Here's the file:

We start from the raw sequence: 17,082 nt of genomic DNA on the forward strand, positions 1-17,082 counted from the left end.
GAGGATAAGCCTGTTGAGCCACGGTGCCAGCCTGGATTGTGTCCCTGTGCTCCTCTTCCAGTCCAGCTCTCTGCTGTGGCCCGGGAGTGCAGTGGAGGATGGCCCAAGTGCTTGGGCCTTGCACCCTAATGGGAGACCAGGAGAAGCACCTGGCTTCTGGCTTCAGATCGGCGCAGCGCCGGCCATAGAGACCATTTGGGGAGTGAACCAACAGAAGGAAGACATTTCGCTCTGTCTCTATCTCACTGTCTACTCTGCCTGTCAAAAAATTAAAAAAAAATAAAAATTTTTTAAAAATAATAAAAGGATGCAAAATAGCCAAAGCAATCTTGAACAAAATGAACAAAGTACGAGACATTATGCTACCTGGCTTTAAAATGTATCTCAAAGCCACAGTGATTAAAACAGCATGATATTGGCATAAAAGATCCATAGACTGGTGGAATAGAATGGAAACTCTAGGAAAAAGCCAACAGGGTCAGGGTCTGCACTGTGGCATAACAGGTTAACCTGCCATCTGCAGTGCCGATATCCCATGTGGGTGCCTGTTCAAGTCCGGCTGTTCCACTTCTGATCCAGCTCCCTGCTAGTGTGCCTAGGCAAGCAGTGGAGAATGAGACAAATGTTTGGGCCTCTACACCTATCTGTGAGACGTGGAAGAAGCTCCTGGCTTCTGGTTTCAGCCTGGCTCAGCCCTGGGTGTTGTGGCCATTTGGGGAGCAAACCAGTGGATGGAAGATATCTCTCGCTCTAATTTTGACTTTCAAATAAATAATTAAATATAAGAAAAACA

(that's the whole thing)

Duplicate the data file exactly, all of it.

We start from the raw sequence: 17,082 nt of genomic DNA on the forward strand, positions 1-17,082 counted from the left end.
GAGGATAAGCCTGTTGAGCCACGGTGCCAGCCTGGATTGTGTCCCTGTGCTCCTCTTCCAGTCCAGCTCTCTGCTGTGGCCCGGGAGTGCAGTGGAGGATGGCCCAAGTGCTTGGGCCTTGCACCCTAATGGGAGACCAGGAGAAGCACCTGGCTTCTGGCTTCAGATCGGCGCAGCGCCGGCCATAGAGACCATTTGGGGAGTGAACCAACAGAAGGAAGACATTTCGCTCTGTCTCTATCTCACTGTCTACTCTGCCTGTCAAAAAATTAAAAAAAAATAAAAATTTTTTAAAAATAATAAAAGGATGCAAAATAGCCAAAGCAATCTTGAACAAAATGAACAAAGTACGAGACATTATGCTACCTGGCTTTAAAATGTATCTCAAAGCCACAGTGATTAAAACAGCATGATATTGGCATAAAAGATCCATAGACTGGTGGAATAGAATGGAAACTCTAGGAAAAAGCCAACAGGGTCAGGGTCTGCACTGTGGCATAACAGGTTAACCTGCCATCTGCAGTGCCGATATCCCATGTGGGTGCCTGTTCAAGTCCGGCTGTTCCACTTCTGATCCAGCTCCCTGCTAGTGTGCCTAGGCAAGCAGTGGAGAATGAGACAAATGTTTGGGCCTCTACACCTATCTGTGAGACGTGGAAGAAGCTCCTGGCTTCTGGTTTCAGCCTGGCTCAGCCCTGGGTGTTGTGGCCATTTGGGGAGCAAACCAGTGGATGGAAGATATCTCTCGCTCTAATTTTGACTTTCAAATAAATAATTAAATATAAGAAAAACA